By Michelle Durand
Daily Journal Staff Writer
Brian Ponty isn’t sure what his next chapter holds but the retiring Redwood City finance director is pretty sure his wife does.
“She has a very keen talent in keeping me occupied around the house. I don’t think I’ll get bored,” Ponty said.
Ponty also has college visits with his son, golf and a “proper vacation” without constant email and iPad checks on his post-city career to-do list. Although after so many years with finance pretty much his life, Ponty said he doesn’t have too many hard and fast plans for days when he’s not living and breathing municipal government.
“I’m just looking forward to a blank canvas,” he said.
After 30 years keeping Redwood City’s finances in check, Ponty, 56, is leaving in May. During his tenure, Ponty has seen quite a few changes and says without hesitation the downtown development is the biggest.
He’s also seen his share of surprises. One of them — the state’s dissolution of redevelopment agencies — and the ensuring headaches prompted thoughts of changing course about two years ago.
“I started to think about how life would look,” he said. “I wanted the opportunity to retire and spend more time with my family and experience other things in life.”
But as much as Ponty said he’s looking to the future, he also celebrates his time with Redwood City. Ponty, who graduated with degrees in accounting finance from CSU East Bay, spent four and a half years as a management analyst with San Mateo County before opening the paper one Sunday and spotting the Redwood City job advertisement that would put him on his current path. The position offered the breadth and depth of a city’s overall financial picture rather than pigeonholing him in a smaller niche like budgeting or treasury management.
He joined the city in 1985 as an assistant finance director and accepted the finance director spot in November 1993. When he first joined the city, he estimated staying three to five years. His departure marks significantly more time passed than that initial prediction and he currently oversees a department staff of 18 and a budget that includes estimated general fund revenues of $86.6 million.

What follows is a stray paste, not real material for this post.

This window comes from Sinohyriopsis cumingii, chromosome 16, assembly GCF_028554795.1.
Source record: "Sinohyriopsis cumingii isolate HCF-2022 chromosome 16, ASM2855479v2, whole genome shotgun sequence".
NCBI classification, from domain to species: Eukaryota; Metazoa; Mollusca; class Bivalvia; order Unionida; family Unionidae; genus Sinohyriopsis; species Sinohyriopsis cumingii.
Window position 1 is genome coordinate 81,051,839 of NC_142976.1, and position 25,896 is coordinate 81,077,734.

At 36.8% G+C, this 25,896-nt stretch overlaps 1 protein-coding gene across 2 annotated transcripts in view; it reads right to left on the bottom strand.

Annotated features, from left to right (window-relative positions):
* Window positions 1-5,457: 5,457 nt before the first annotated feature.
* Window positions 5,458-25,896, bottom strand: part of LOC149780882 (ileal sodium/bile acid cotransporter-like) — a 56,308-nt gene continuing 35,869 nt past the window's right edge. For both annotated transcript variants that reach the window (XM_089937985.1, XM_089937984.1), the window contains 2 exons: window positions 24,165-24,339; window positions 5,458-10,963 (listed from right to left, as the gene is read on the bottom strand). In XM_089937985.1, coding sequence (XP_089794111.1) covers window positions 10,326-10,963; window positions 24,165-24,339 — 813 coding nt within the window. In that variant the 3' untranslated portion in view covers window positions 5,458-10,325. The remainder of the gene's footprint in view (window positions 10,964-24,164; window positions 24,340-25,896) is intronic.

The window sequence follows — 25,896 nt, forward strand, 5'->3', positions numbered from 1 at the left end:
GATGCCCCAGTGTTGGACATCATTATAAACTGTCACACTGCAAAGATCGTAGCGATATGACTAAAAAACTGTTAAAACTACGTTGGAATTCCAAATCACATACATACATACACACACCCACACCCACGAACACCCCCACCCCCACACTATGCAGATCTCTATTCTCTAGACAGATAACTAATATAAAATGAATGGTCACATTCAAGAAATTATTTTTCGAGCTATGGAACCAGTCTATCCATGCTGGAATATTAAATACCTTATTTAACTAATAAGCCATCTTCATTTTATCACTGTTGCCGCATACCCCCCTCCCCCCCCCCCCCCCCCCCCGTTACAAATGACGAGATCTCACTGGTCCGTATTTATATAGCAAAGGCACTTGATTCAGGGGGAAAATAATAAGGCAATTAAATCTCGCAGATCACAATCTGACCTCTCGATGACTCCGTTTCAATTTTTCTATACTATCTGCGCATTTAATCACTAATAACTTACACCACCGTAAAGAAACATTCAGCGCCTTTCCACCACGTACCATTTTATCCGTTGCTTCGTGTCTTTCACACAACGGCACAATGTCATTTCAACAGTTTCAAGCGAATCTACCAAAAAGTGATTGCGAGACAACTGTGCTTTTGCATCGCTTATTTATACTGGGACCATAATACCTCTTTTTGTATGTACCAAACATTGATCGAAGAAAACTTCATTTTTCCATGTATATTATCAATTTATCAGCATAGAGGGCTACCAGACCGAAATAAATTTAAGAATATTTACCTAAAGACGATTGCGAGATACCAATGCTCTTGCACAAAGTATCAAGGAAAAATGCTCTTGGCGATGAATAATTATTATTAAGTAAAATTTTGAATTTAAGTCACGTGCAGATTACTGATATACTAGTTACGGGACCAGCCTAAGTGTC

Ponty said he’s always enjoyed finance and how it allows him to solve problems. He appreciates pulling together his team and gathering around a white board to find the answers. Those are the people he counts among what he’ll miss most.
He is also grateful for a city which he said allowed him to reach those conclusions without being bogged down in a tedious process. That license to act is part of why he stayed so long, Ponty said.
City brass say they are also glad for Ponty’s longevity.
“Brian has been instrumental in seeing us through tough financial times,” said City Manager Bob Bell. “His expertise in ‘all things financial,’ his ability to look beyond the numbers to see the impacts of financial decisions on staff and our community, and his calm and professional demeanor will be missed.”
The city is actively recruiting for Ponty’s replacement and Bell said it is a tall order.
“As city manager, I know that finding someone to fill Brian’s shoes will not be easy, but I am confident that our city’s reputation for fiscal health and strong leadership will attract top quality candidates for this important position,” he said.
A posting notes the window closes Monday, Feb. 17 and the salary range is $164,676 to $201,216. The recruitment characterizes the ideal candidate as an “adept manager of people” with an “exceptional customer orientation.”
Ponty’s advice for his successor is more straightforward — come with a healthy passion for municipal finance and curiosity.
Ponty doesn’t discount the possibility of coming back to work for a government or nonprofit agency where he can add value. Although he’s ready to step away from a full-time workload, Ponty said there are still many aspects of the job he enjoys.
“This is where I realized what my role on Earth is,” he said.